Interestingly, the price range for low to mid-level restaurants seemed pretty consistent. Ramen was routinely going for between 900 to 1200円, conveyor belt sushi between 100 to 140円 per plate, and normal sit-down meals at restaurants between 1000 to 1500円. Strangely, the low-price range eating places of about SGD8 are more expensive than Singapore since hawker and food court fare routinely go for SGD4 to SGD5, but the mid-price range eating places of about SGD12 to SGD20 in Japan is actually cheaper than its equivalent in Singapore. Conveyor belt sushi is for certain cheaper than Singapore. Weird. We didn’t try the fine-dining places.

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I've got receipt fetish! But seriously, I'm just writing out my detailed notes for our trip, and collected all our receipts for accounting. From left to right; the receipts for Katsukura (Day 3), Kappazushi (Day 6), and Holly's Cafe (Day 4).

Moreover, if you go with cuisine across ethnicity origins, the range of cuisine in the four cities didn’t nearly match what we get in Singapore. I guess it’s the benefit of being where we are; Singapore remains a melting pot for all races, and given our geographical location and history, continue to enjoy very well-done cuisine across so many types and price ranges.

As Ling’s remarked too, it’s also possible to find crappy food in Japan. And while her reference point is in a couple of ramen places we tried out, mine is in fast food. Fast food in Japan is as fast food anywhere else gets; it’s just bad. We tried out a couple of items at First Kitchen for instance and it tasted factory-churned out and not terrifically appetizing.

One thing we did like a lot in Japan is that many, many restaurants present static displays of their cuisine in their shop front. It helped Gaijin like us a lot who don’t read a word of Japanese, though there’s still that old adage that what you see is still routinely an idealized representation of what you (might) get. Still, eating out in Japan was an easy affair for us just following our P.E.P. protocol. Language wasn’t too much of a barrier for us. A couple of restaurants had English menus, and at least one waiter staff who could speak Mandarin.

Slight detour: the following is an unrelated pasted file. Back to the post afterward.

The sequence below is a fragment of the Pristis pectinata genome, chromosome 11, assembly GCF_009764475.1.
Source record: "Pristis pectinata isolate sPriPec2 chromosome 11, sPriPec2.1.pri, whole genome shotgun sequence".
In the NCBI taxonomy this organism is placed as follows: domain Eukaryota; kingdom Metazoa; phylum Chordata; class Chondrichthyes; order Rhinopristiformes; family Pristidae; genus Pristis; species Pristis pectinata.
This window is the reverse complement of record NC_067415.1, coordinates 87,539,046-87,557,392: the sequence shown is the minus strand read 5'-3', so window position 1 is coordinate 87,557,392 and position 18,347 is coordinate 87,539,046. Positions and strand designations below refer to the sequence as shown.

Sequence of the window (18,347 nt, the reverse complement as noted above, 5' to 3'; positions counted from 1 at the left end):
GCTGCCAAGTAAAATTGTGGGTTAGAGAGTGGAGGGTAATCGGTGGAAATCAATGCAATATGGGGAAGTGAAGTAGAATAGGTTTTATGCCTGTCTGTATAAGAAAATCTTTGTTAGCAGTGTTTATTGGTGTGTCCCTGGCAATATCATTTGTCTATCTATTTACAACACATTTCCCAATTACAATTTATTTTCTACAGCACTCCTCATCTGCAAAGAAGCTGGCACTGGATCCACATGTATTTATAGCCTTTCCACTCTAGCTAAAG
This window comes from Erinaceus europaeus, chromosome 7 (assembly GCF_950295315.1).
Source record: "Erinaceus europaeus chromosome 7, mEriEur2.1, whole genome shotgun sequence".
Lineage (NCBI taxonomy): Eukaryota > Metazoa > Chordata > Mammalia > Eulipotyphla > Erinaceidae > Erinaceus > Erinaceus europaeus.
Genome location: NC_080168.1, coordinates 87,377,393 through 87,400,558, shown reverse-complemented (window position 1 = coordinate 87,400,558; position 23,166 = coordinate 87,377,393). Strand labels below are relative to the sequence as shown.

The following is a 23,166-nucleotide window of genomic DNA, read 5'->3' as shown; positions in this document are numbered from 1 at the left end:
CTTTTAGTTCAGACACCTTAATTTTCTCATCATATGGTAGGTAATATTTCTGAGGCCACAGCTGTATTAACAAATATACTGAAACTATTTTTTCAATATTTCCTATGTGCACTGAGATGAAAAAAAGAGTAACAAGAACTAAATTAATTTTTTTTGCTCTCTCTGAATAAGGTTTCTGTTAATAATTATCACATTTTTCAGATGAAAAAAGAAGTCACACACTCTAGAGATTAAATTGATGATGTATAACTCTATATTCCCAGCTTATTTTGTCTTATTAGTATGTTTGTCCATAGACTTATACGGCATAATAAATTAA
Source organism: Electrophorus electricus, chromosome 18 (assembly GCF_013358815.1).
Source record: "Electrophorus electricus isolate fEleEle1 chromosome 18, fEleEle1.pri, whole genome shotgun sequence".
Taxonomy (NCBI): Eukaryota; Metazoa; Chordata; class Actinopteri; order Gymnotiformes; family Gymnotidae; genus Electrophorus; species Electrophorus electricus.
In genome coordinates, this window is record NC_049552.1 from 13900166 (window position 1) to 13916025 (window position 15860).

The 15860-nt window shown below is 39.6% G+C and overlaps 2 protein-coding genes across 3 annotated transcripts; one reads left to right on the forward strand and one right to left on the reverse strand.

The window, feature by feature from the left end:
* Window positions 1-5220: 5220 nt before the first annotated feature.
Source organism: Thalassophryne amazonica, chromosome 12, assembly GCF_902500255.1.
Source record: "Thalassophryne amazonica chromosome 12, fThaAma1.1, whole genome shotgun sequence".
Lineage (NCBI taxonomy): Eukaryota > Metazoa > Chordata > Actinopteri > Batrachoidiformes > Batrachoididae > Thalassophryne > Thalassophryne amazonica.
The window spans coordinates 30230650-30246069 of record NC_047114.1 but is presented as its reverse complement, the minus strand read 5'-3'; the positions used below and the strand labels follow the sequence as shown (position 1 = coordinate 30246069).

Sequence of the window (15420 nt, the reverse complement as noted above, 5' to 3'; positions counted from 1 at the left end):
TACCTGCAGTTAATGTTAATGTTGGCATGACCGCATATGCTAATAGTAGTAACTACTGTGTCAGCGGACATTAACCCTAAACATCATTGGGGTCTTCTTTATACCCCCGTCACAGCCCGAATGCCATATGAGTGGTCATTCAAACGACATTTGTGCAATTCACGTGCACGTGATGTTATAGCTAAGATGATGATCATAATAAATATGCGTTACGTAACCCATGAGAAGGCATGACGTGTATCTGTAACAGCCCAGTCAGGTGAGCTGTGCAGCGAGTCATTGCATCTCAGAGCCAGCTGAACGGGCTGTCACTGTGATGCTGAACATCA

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Point, Eat, Pay! :)

Also, I especially liked the fact that the displayed prices you see in Japan restaurant menus is almost always the actual price you’d pay on the final bill. It’s better than what we get in Singapore restaurants where we have to calculate additional 10% charge for usually just barely adequate service + 7% GST, and loads easier than the IMO troublesome tipping system used in the United States, though you get excellent waiter service in return there.

Part 3 of our notes in the next post!

01. January 2011 · Comments Off · Categories: All Posts, Reflections, Traveling · Tags: , , , ,

Our 11:30 PM flight home from Kansai International Airport back to Changi in Singapore was remarkably smooth in one respect. I was semi-conscious until I was awaken seconds before midnight by the SQ pilot leading the cabin crew and all passengers in the 10 second countdown to 2011, at which point I was asking Ling if we were still taxing. She chuckled and said that we’d been in the air for 30 minutes already! I didn’t feel or sense a thing when the plane took-off. Likewise, the landing was as soft as a feather with zero bumps, low noise – just perfect.

On the other hand, just two rows ahead of us was a crying baby who – somehow – managed to cry continuously throughout the entire 7 hour flight home. You know it’s real bad when even Ling gets exasperated and says it’s either a problem with the baby or the parents! She even wrote Ann that “Murder had never been more real in my mind!” LOL.

Either way, neither of us managed to get much sleep; and right now at 2:10 PM and finished unpacking, laundry, picked up Hannah, had our brunch, cooked and fed her lunch, did her laundry, cleaned up the house – the two of us are just about to completely bowl over from lack of sleep!

Still, blogging comes first before the memories of our trip start to blur and every experience we got from our 10.5 day trip start to feel the same. There are still a few more posts after this, though they’ll be a selection of videos taken by Ling (our video camera girl this time), and also my panoramic compositions.

A 10 day trip through Japan was about perfect for us to get a good feel of the country and at the same time just about exactly long enough for us to start missing home (i.e. curry puffs, Hokkien noodles, roti prata, (real) dim sum, and Hannah). Of the four cities we traveled to and visited, here’s what we think is a doable length of stay for most first-time travelers to these cities: